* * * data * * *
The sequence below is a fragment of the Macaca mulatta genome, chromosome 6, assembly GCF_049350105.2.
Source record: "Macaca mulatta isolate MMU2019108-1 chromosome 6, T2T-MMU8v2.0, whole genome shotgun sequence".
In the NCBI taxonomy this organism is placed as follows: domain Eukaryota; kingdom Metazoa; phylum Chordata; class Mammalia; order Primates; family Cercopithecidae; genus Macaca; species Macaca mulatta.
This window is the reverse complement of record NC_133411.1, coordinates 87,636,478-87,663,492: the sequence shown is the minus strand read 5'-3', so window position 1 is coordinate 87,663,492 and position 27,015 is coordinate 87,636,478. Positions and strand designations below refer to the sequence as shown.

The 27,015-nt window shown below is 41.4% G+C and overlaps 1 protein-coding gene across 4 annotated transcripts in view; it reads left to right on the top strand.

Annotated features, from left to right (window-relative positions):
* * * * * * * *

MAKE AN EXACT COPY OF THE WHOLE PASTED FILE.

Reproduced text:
The sequence below is a fragment of the Macaca mulatta genome, chromosome 6, assembly GCF_049350105.2.
Source record: "Macaca mulatta isolate MMU2019108-1 chromosome 6, T2T-MMU8v2.0, whole genome shotgun sequence".
In the NCBI taxonomy this organism is placed as follows: domain Eukaryota; kingdom Metazoa; phylum Chordata; class Mammalia; order Primates; family Cercopithecidae; genus Macaca; species Macaca mulatta.
This window is the reverse complement of record NC_133411.1, coordinates 87,636,478-87,663,492: the sequence shown is the minus strand read 5'-3', so window position 1 is coordinate 87,663,492 and position 27,015 is coordinate 87,636,478. Positions and strand designations below refer to the sequence as shown.

The 27,015-nt window shown below is 41.4% G+C and overlaps 1 protein-coding gene across 4 annotated transcripts in view; it reads left to right on the top strand.

Annotated features, from left to right (window-relative positions):